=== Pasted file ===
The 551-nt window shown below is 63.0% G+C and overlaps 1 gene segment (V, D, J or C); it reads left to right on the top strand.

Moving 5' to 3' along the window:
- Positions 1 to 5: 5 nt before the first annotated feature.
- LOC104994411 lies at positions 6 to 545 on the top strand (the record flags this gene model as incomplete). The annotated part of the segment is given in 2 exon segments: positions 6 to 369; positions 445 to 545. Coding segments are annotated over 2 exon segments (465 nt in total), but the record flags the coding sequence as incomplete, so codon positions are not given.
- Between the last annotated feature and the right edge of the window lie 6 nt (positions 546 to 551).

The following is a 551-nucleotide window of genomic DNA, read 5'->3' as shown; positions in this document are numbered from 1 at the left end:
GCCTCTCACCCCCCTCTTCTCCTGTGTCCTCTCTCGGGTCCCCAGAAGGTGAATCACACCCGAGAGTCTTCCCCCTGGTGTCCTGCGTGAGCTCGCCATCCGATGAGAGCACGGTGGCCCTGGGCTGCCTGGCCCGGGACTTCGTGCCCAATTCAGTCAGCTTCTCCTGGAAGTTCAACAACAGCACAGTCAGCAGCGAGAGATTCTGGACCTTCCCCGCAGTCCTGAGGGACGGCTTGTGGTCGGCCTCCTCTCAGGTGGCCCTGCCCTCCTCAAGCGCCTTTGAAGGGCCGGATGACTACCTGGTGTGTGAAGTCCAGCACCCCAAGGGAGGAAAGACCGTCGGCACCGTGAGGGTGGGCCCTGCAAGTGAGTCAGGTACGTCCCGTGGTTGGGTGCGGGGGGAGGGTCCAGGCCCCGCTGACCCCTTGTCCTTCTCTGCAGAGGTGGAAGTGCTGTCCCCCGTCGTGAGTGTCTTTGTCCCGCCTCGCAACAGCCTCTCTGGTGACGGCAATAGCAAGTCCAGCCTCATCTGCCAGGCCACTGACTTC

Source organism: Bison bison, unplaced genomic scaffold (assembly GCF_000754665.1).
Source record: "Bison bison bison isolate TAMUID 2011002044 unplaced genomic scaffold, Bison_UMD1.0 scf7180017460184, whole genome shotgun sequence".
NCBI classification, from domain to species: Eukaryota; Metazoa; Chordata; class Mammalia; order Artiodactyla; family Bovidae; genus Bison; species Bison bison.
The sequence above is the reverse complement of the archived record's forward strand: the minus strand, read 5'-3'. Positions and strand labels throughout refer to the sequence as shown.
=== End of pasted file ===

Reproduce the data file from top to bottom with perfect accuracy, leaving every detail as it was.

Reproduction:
The 551-nt window shown below is 63.0% G+C and overlaps 1 gene segment (V, D, J or C); it reads left to right on the top strand.

Moving 5' to 3' along the window:
- Positions 1 to 5: 5 nt before the first annotated feature.
- LOC104994411 lies at positions 6 to 545 on the top strand (the record flags this gene model as incomplete). The annotated part of the segment is given in 2 exon segments: positions 6 to 369; positions 445 to 545. Coding segments are annotated over 2 exon segments (465 nt in total), but the record flags the coding sequence as incomplete, so codon positions are not given.
- Between the last annotated feature and the right edge of the window lie 6 nt (positions 546 to 551).

The following is a 551-nucleotide window of genomic DNA, read 5'->3' as shown; positions in this document are numbered from 1 at the left end:
GCCTCTCACCCCCCTCTTCTCCTGTGTCCTCTCTCGGGTCCCCAGAAGGTGAATCACACCCGAGAGTCTTCCCCCTGGTGTCCTGCGTGAGCTCGCCATCCGATGAGAGCACGGTGGCCCTGGGCTGCCTGGCCCGGGACTTCGTGCCCAATTCAGTCAGCTTCTCCTGGAAGTTCAACAACAGCACAGTCAGCAGCGAGAGATTCTGGACCTTCCCCGCAGTCCTGAGGGACGGCTTGTGGTCGGCCTCCTCTCAGGTGGCCCTGCCCTCCTCAAGCGCCTTTGAAGGGCCGGATGACTACCTGGTGTGTGAAGTCCAGCACCCCAAGGGAGGAAAGACCGTCGGCACCGTGAGGGTGGGCCCTGCAAGTGAGTCAGGTACGTCCCGTGGTTGGGTGCGGGGGGAGGGTCCAGGCCCCGCTGACCCCTTGTCCTTCTCTGCAGAGGTGGAAGTGCTGTCCCCCGTCGTGAGTGTCTTTGTCCCGCCTCGCAACAGCCTCTCTGGTGACGGCAATAGCAAGTCCAGCCTCATCTGCCAGGCCACTGACTTC

Source organism: Bison bison, unplaced genomic scaffold (assembly GCF_000754665.1).
Source record: "Bison bison bison isolate TAMUID 2011002044 unplaced genomic scaffold, Bison_UMD1.0 scf7180017460184, whole genome shotgun sequence".
NCBI classification, from domain to species: Eukaryota; Metazoa; Chordata; class Mammalia; order Artiodactyla; family Bovidae; genus Bison; species Bison bison.
The sequence above is the reverse complement of the archived record's forward strand: the minus strand, read 5'-3'. Positions and strand labels throughout refer to the sequence as shown.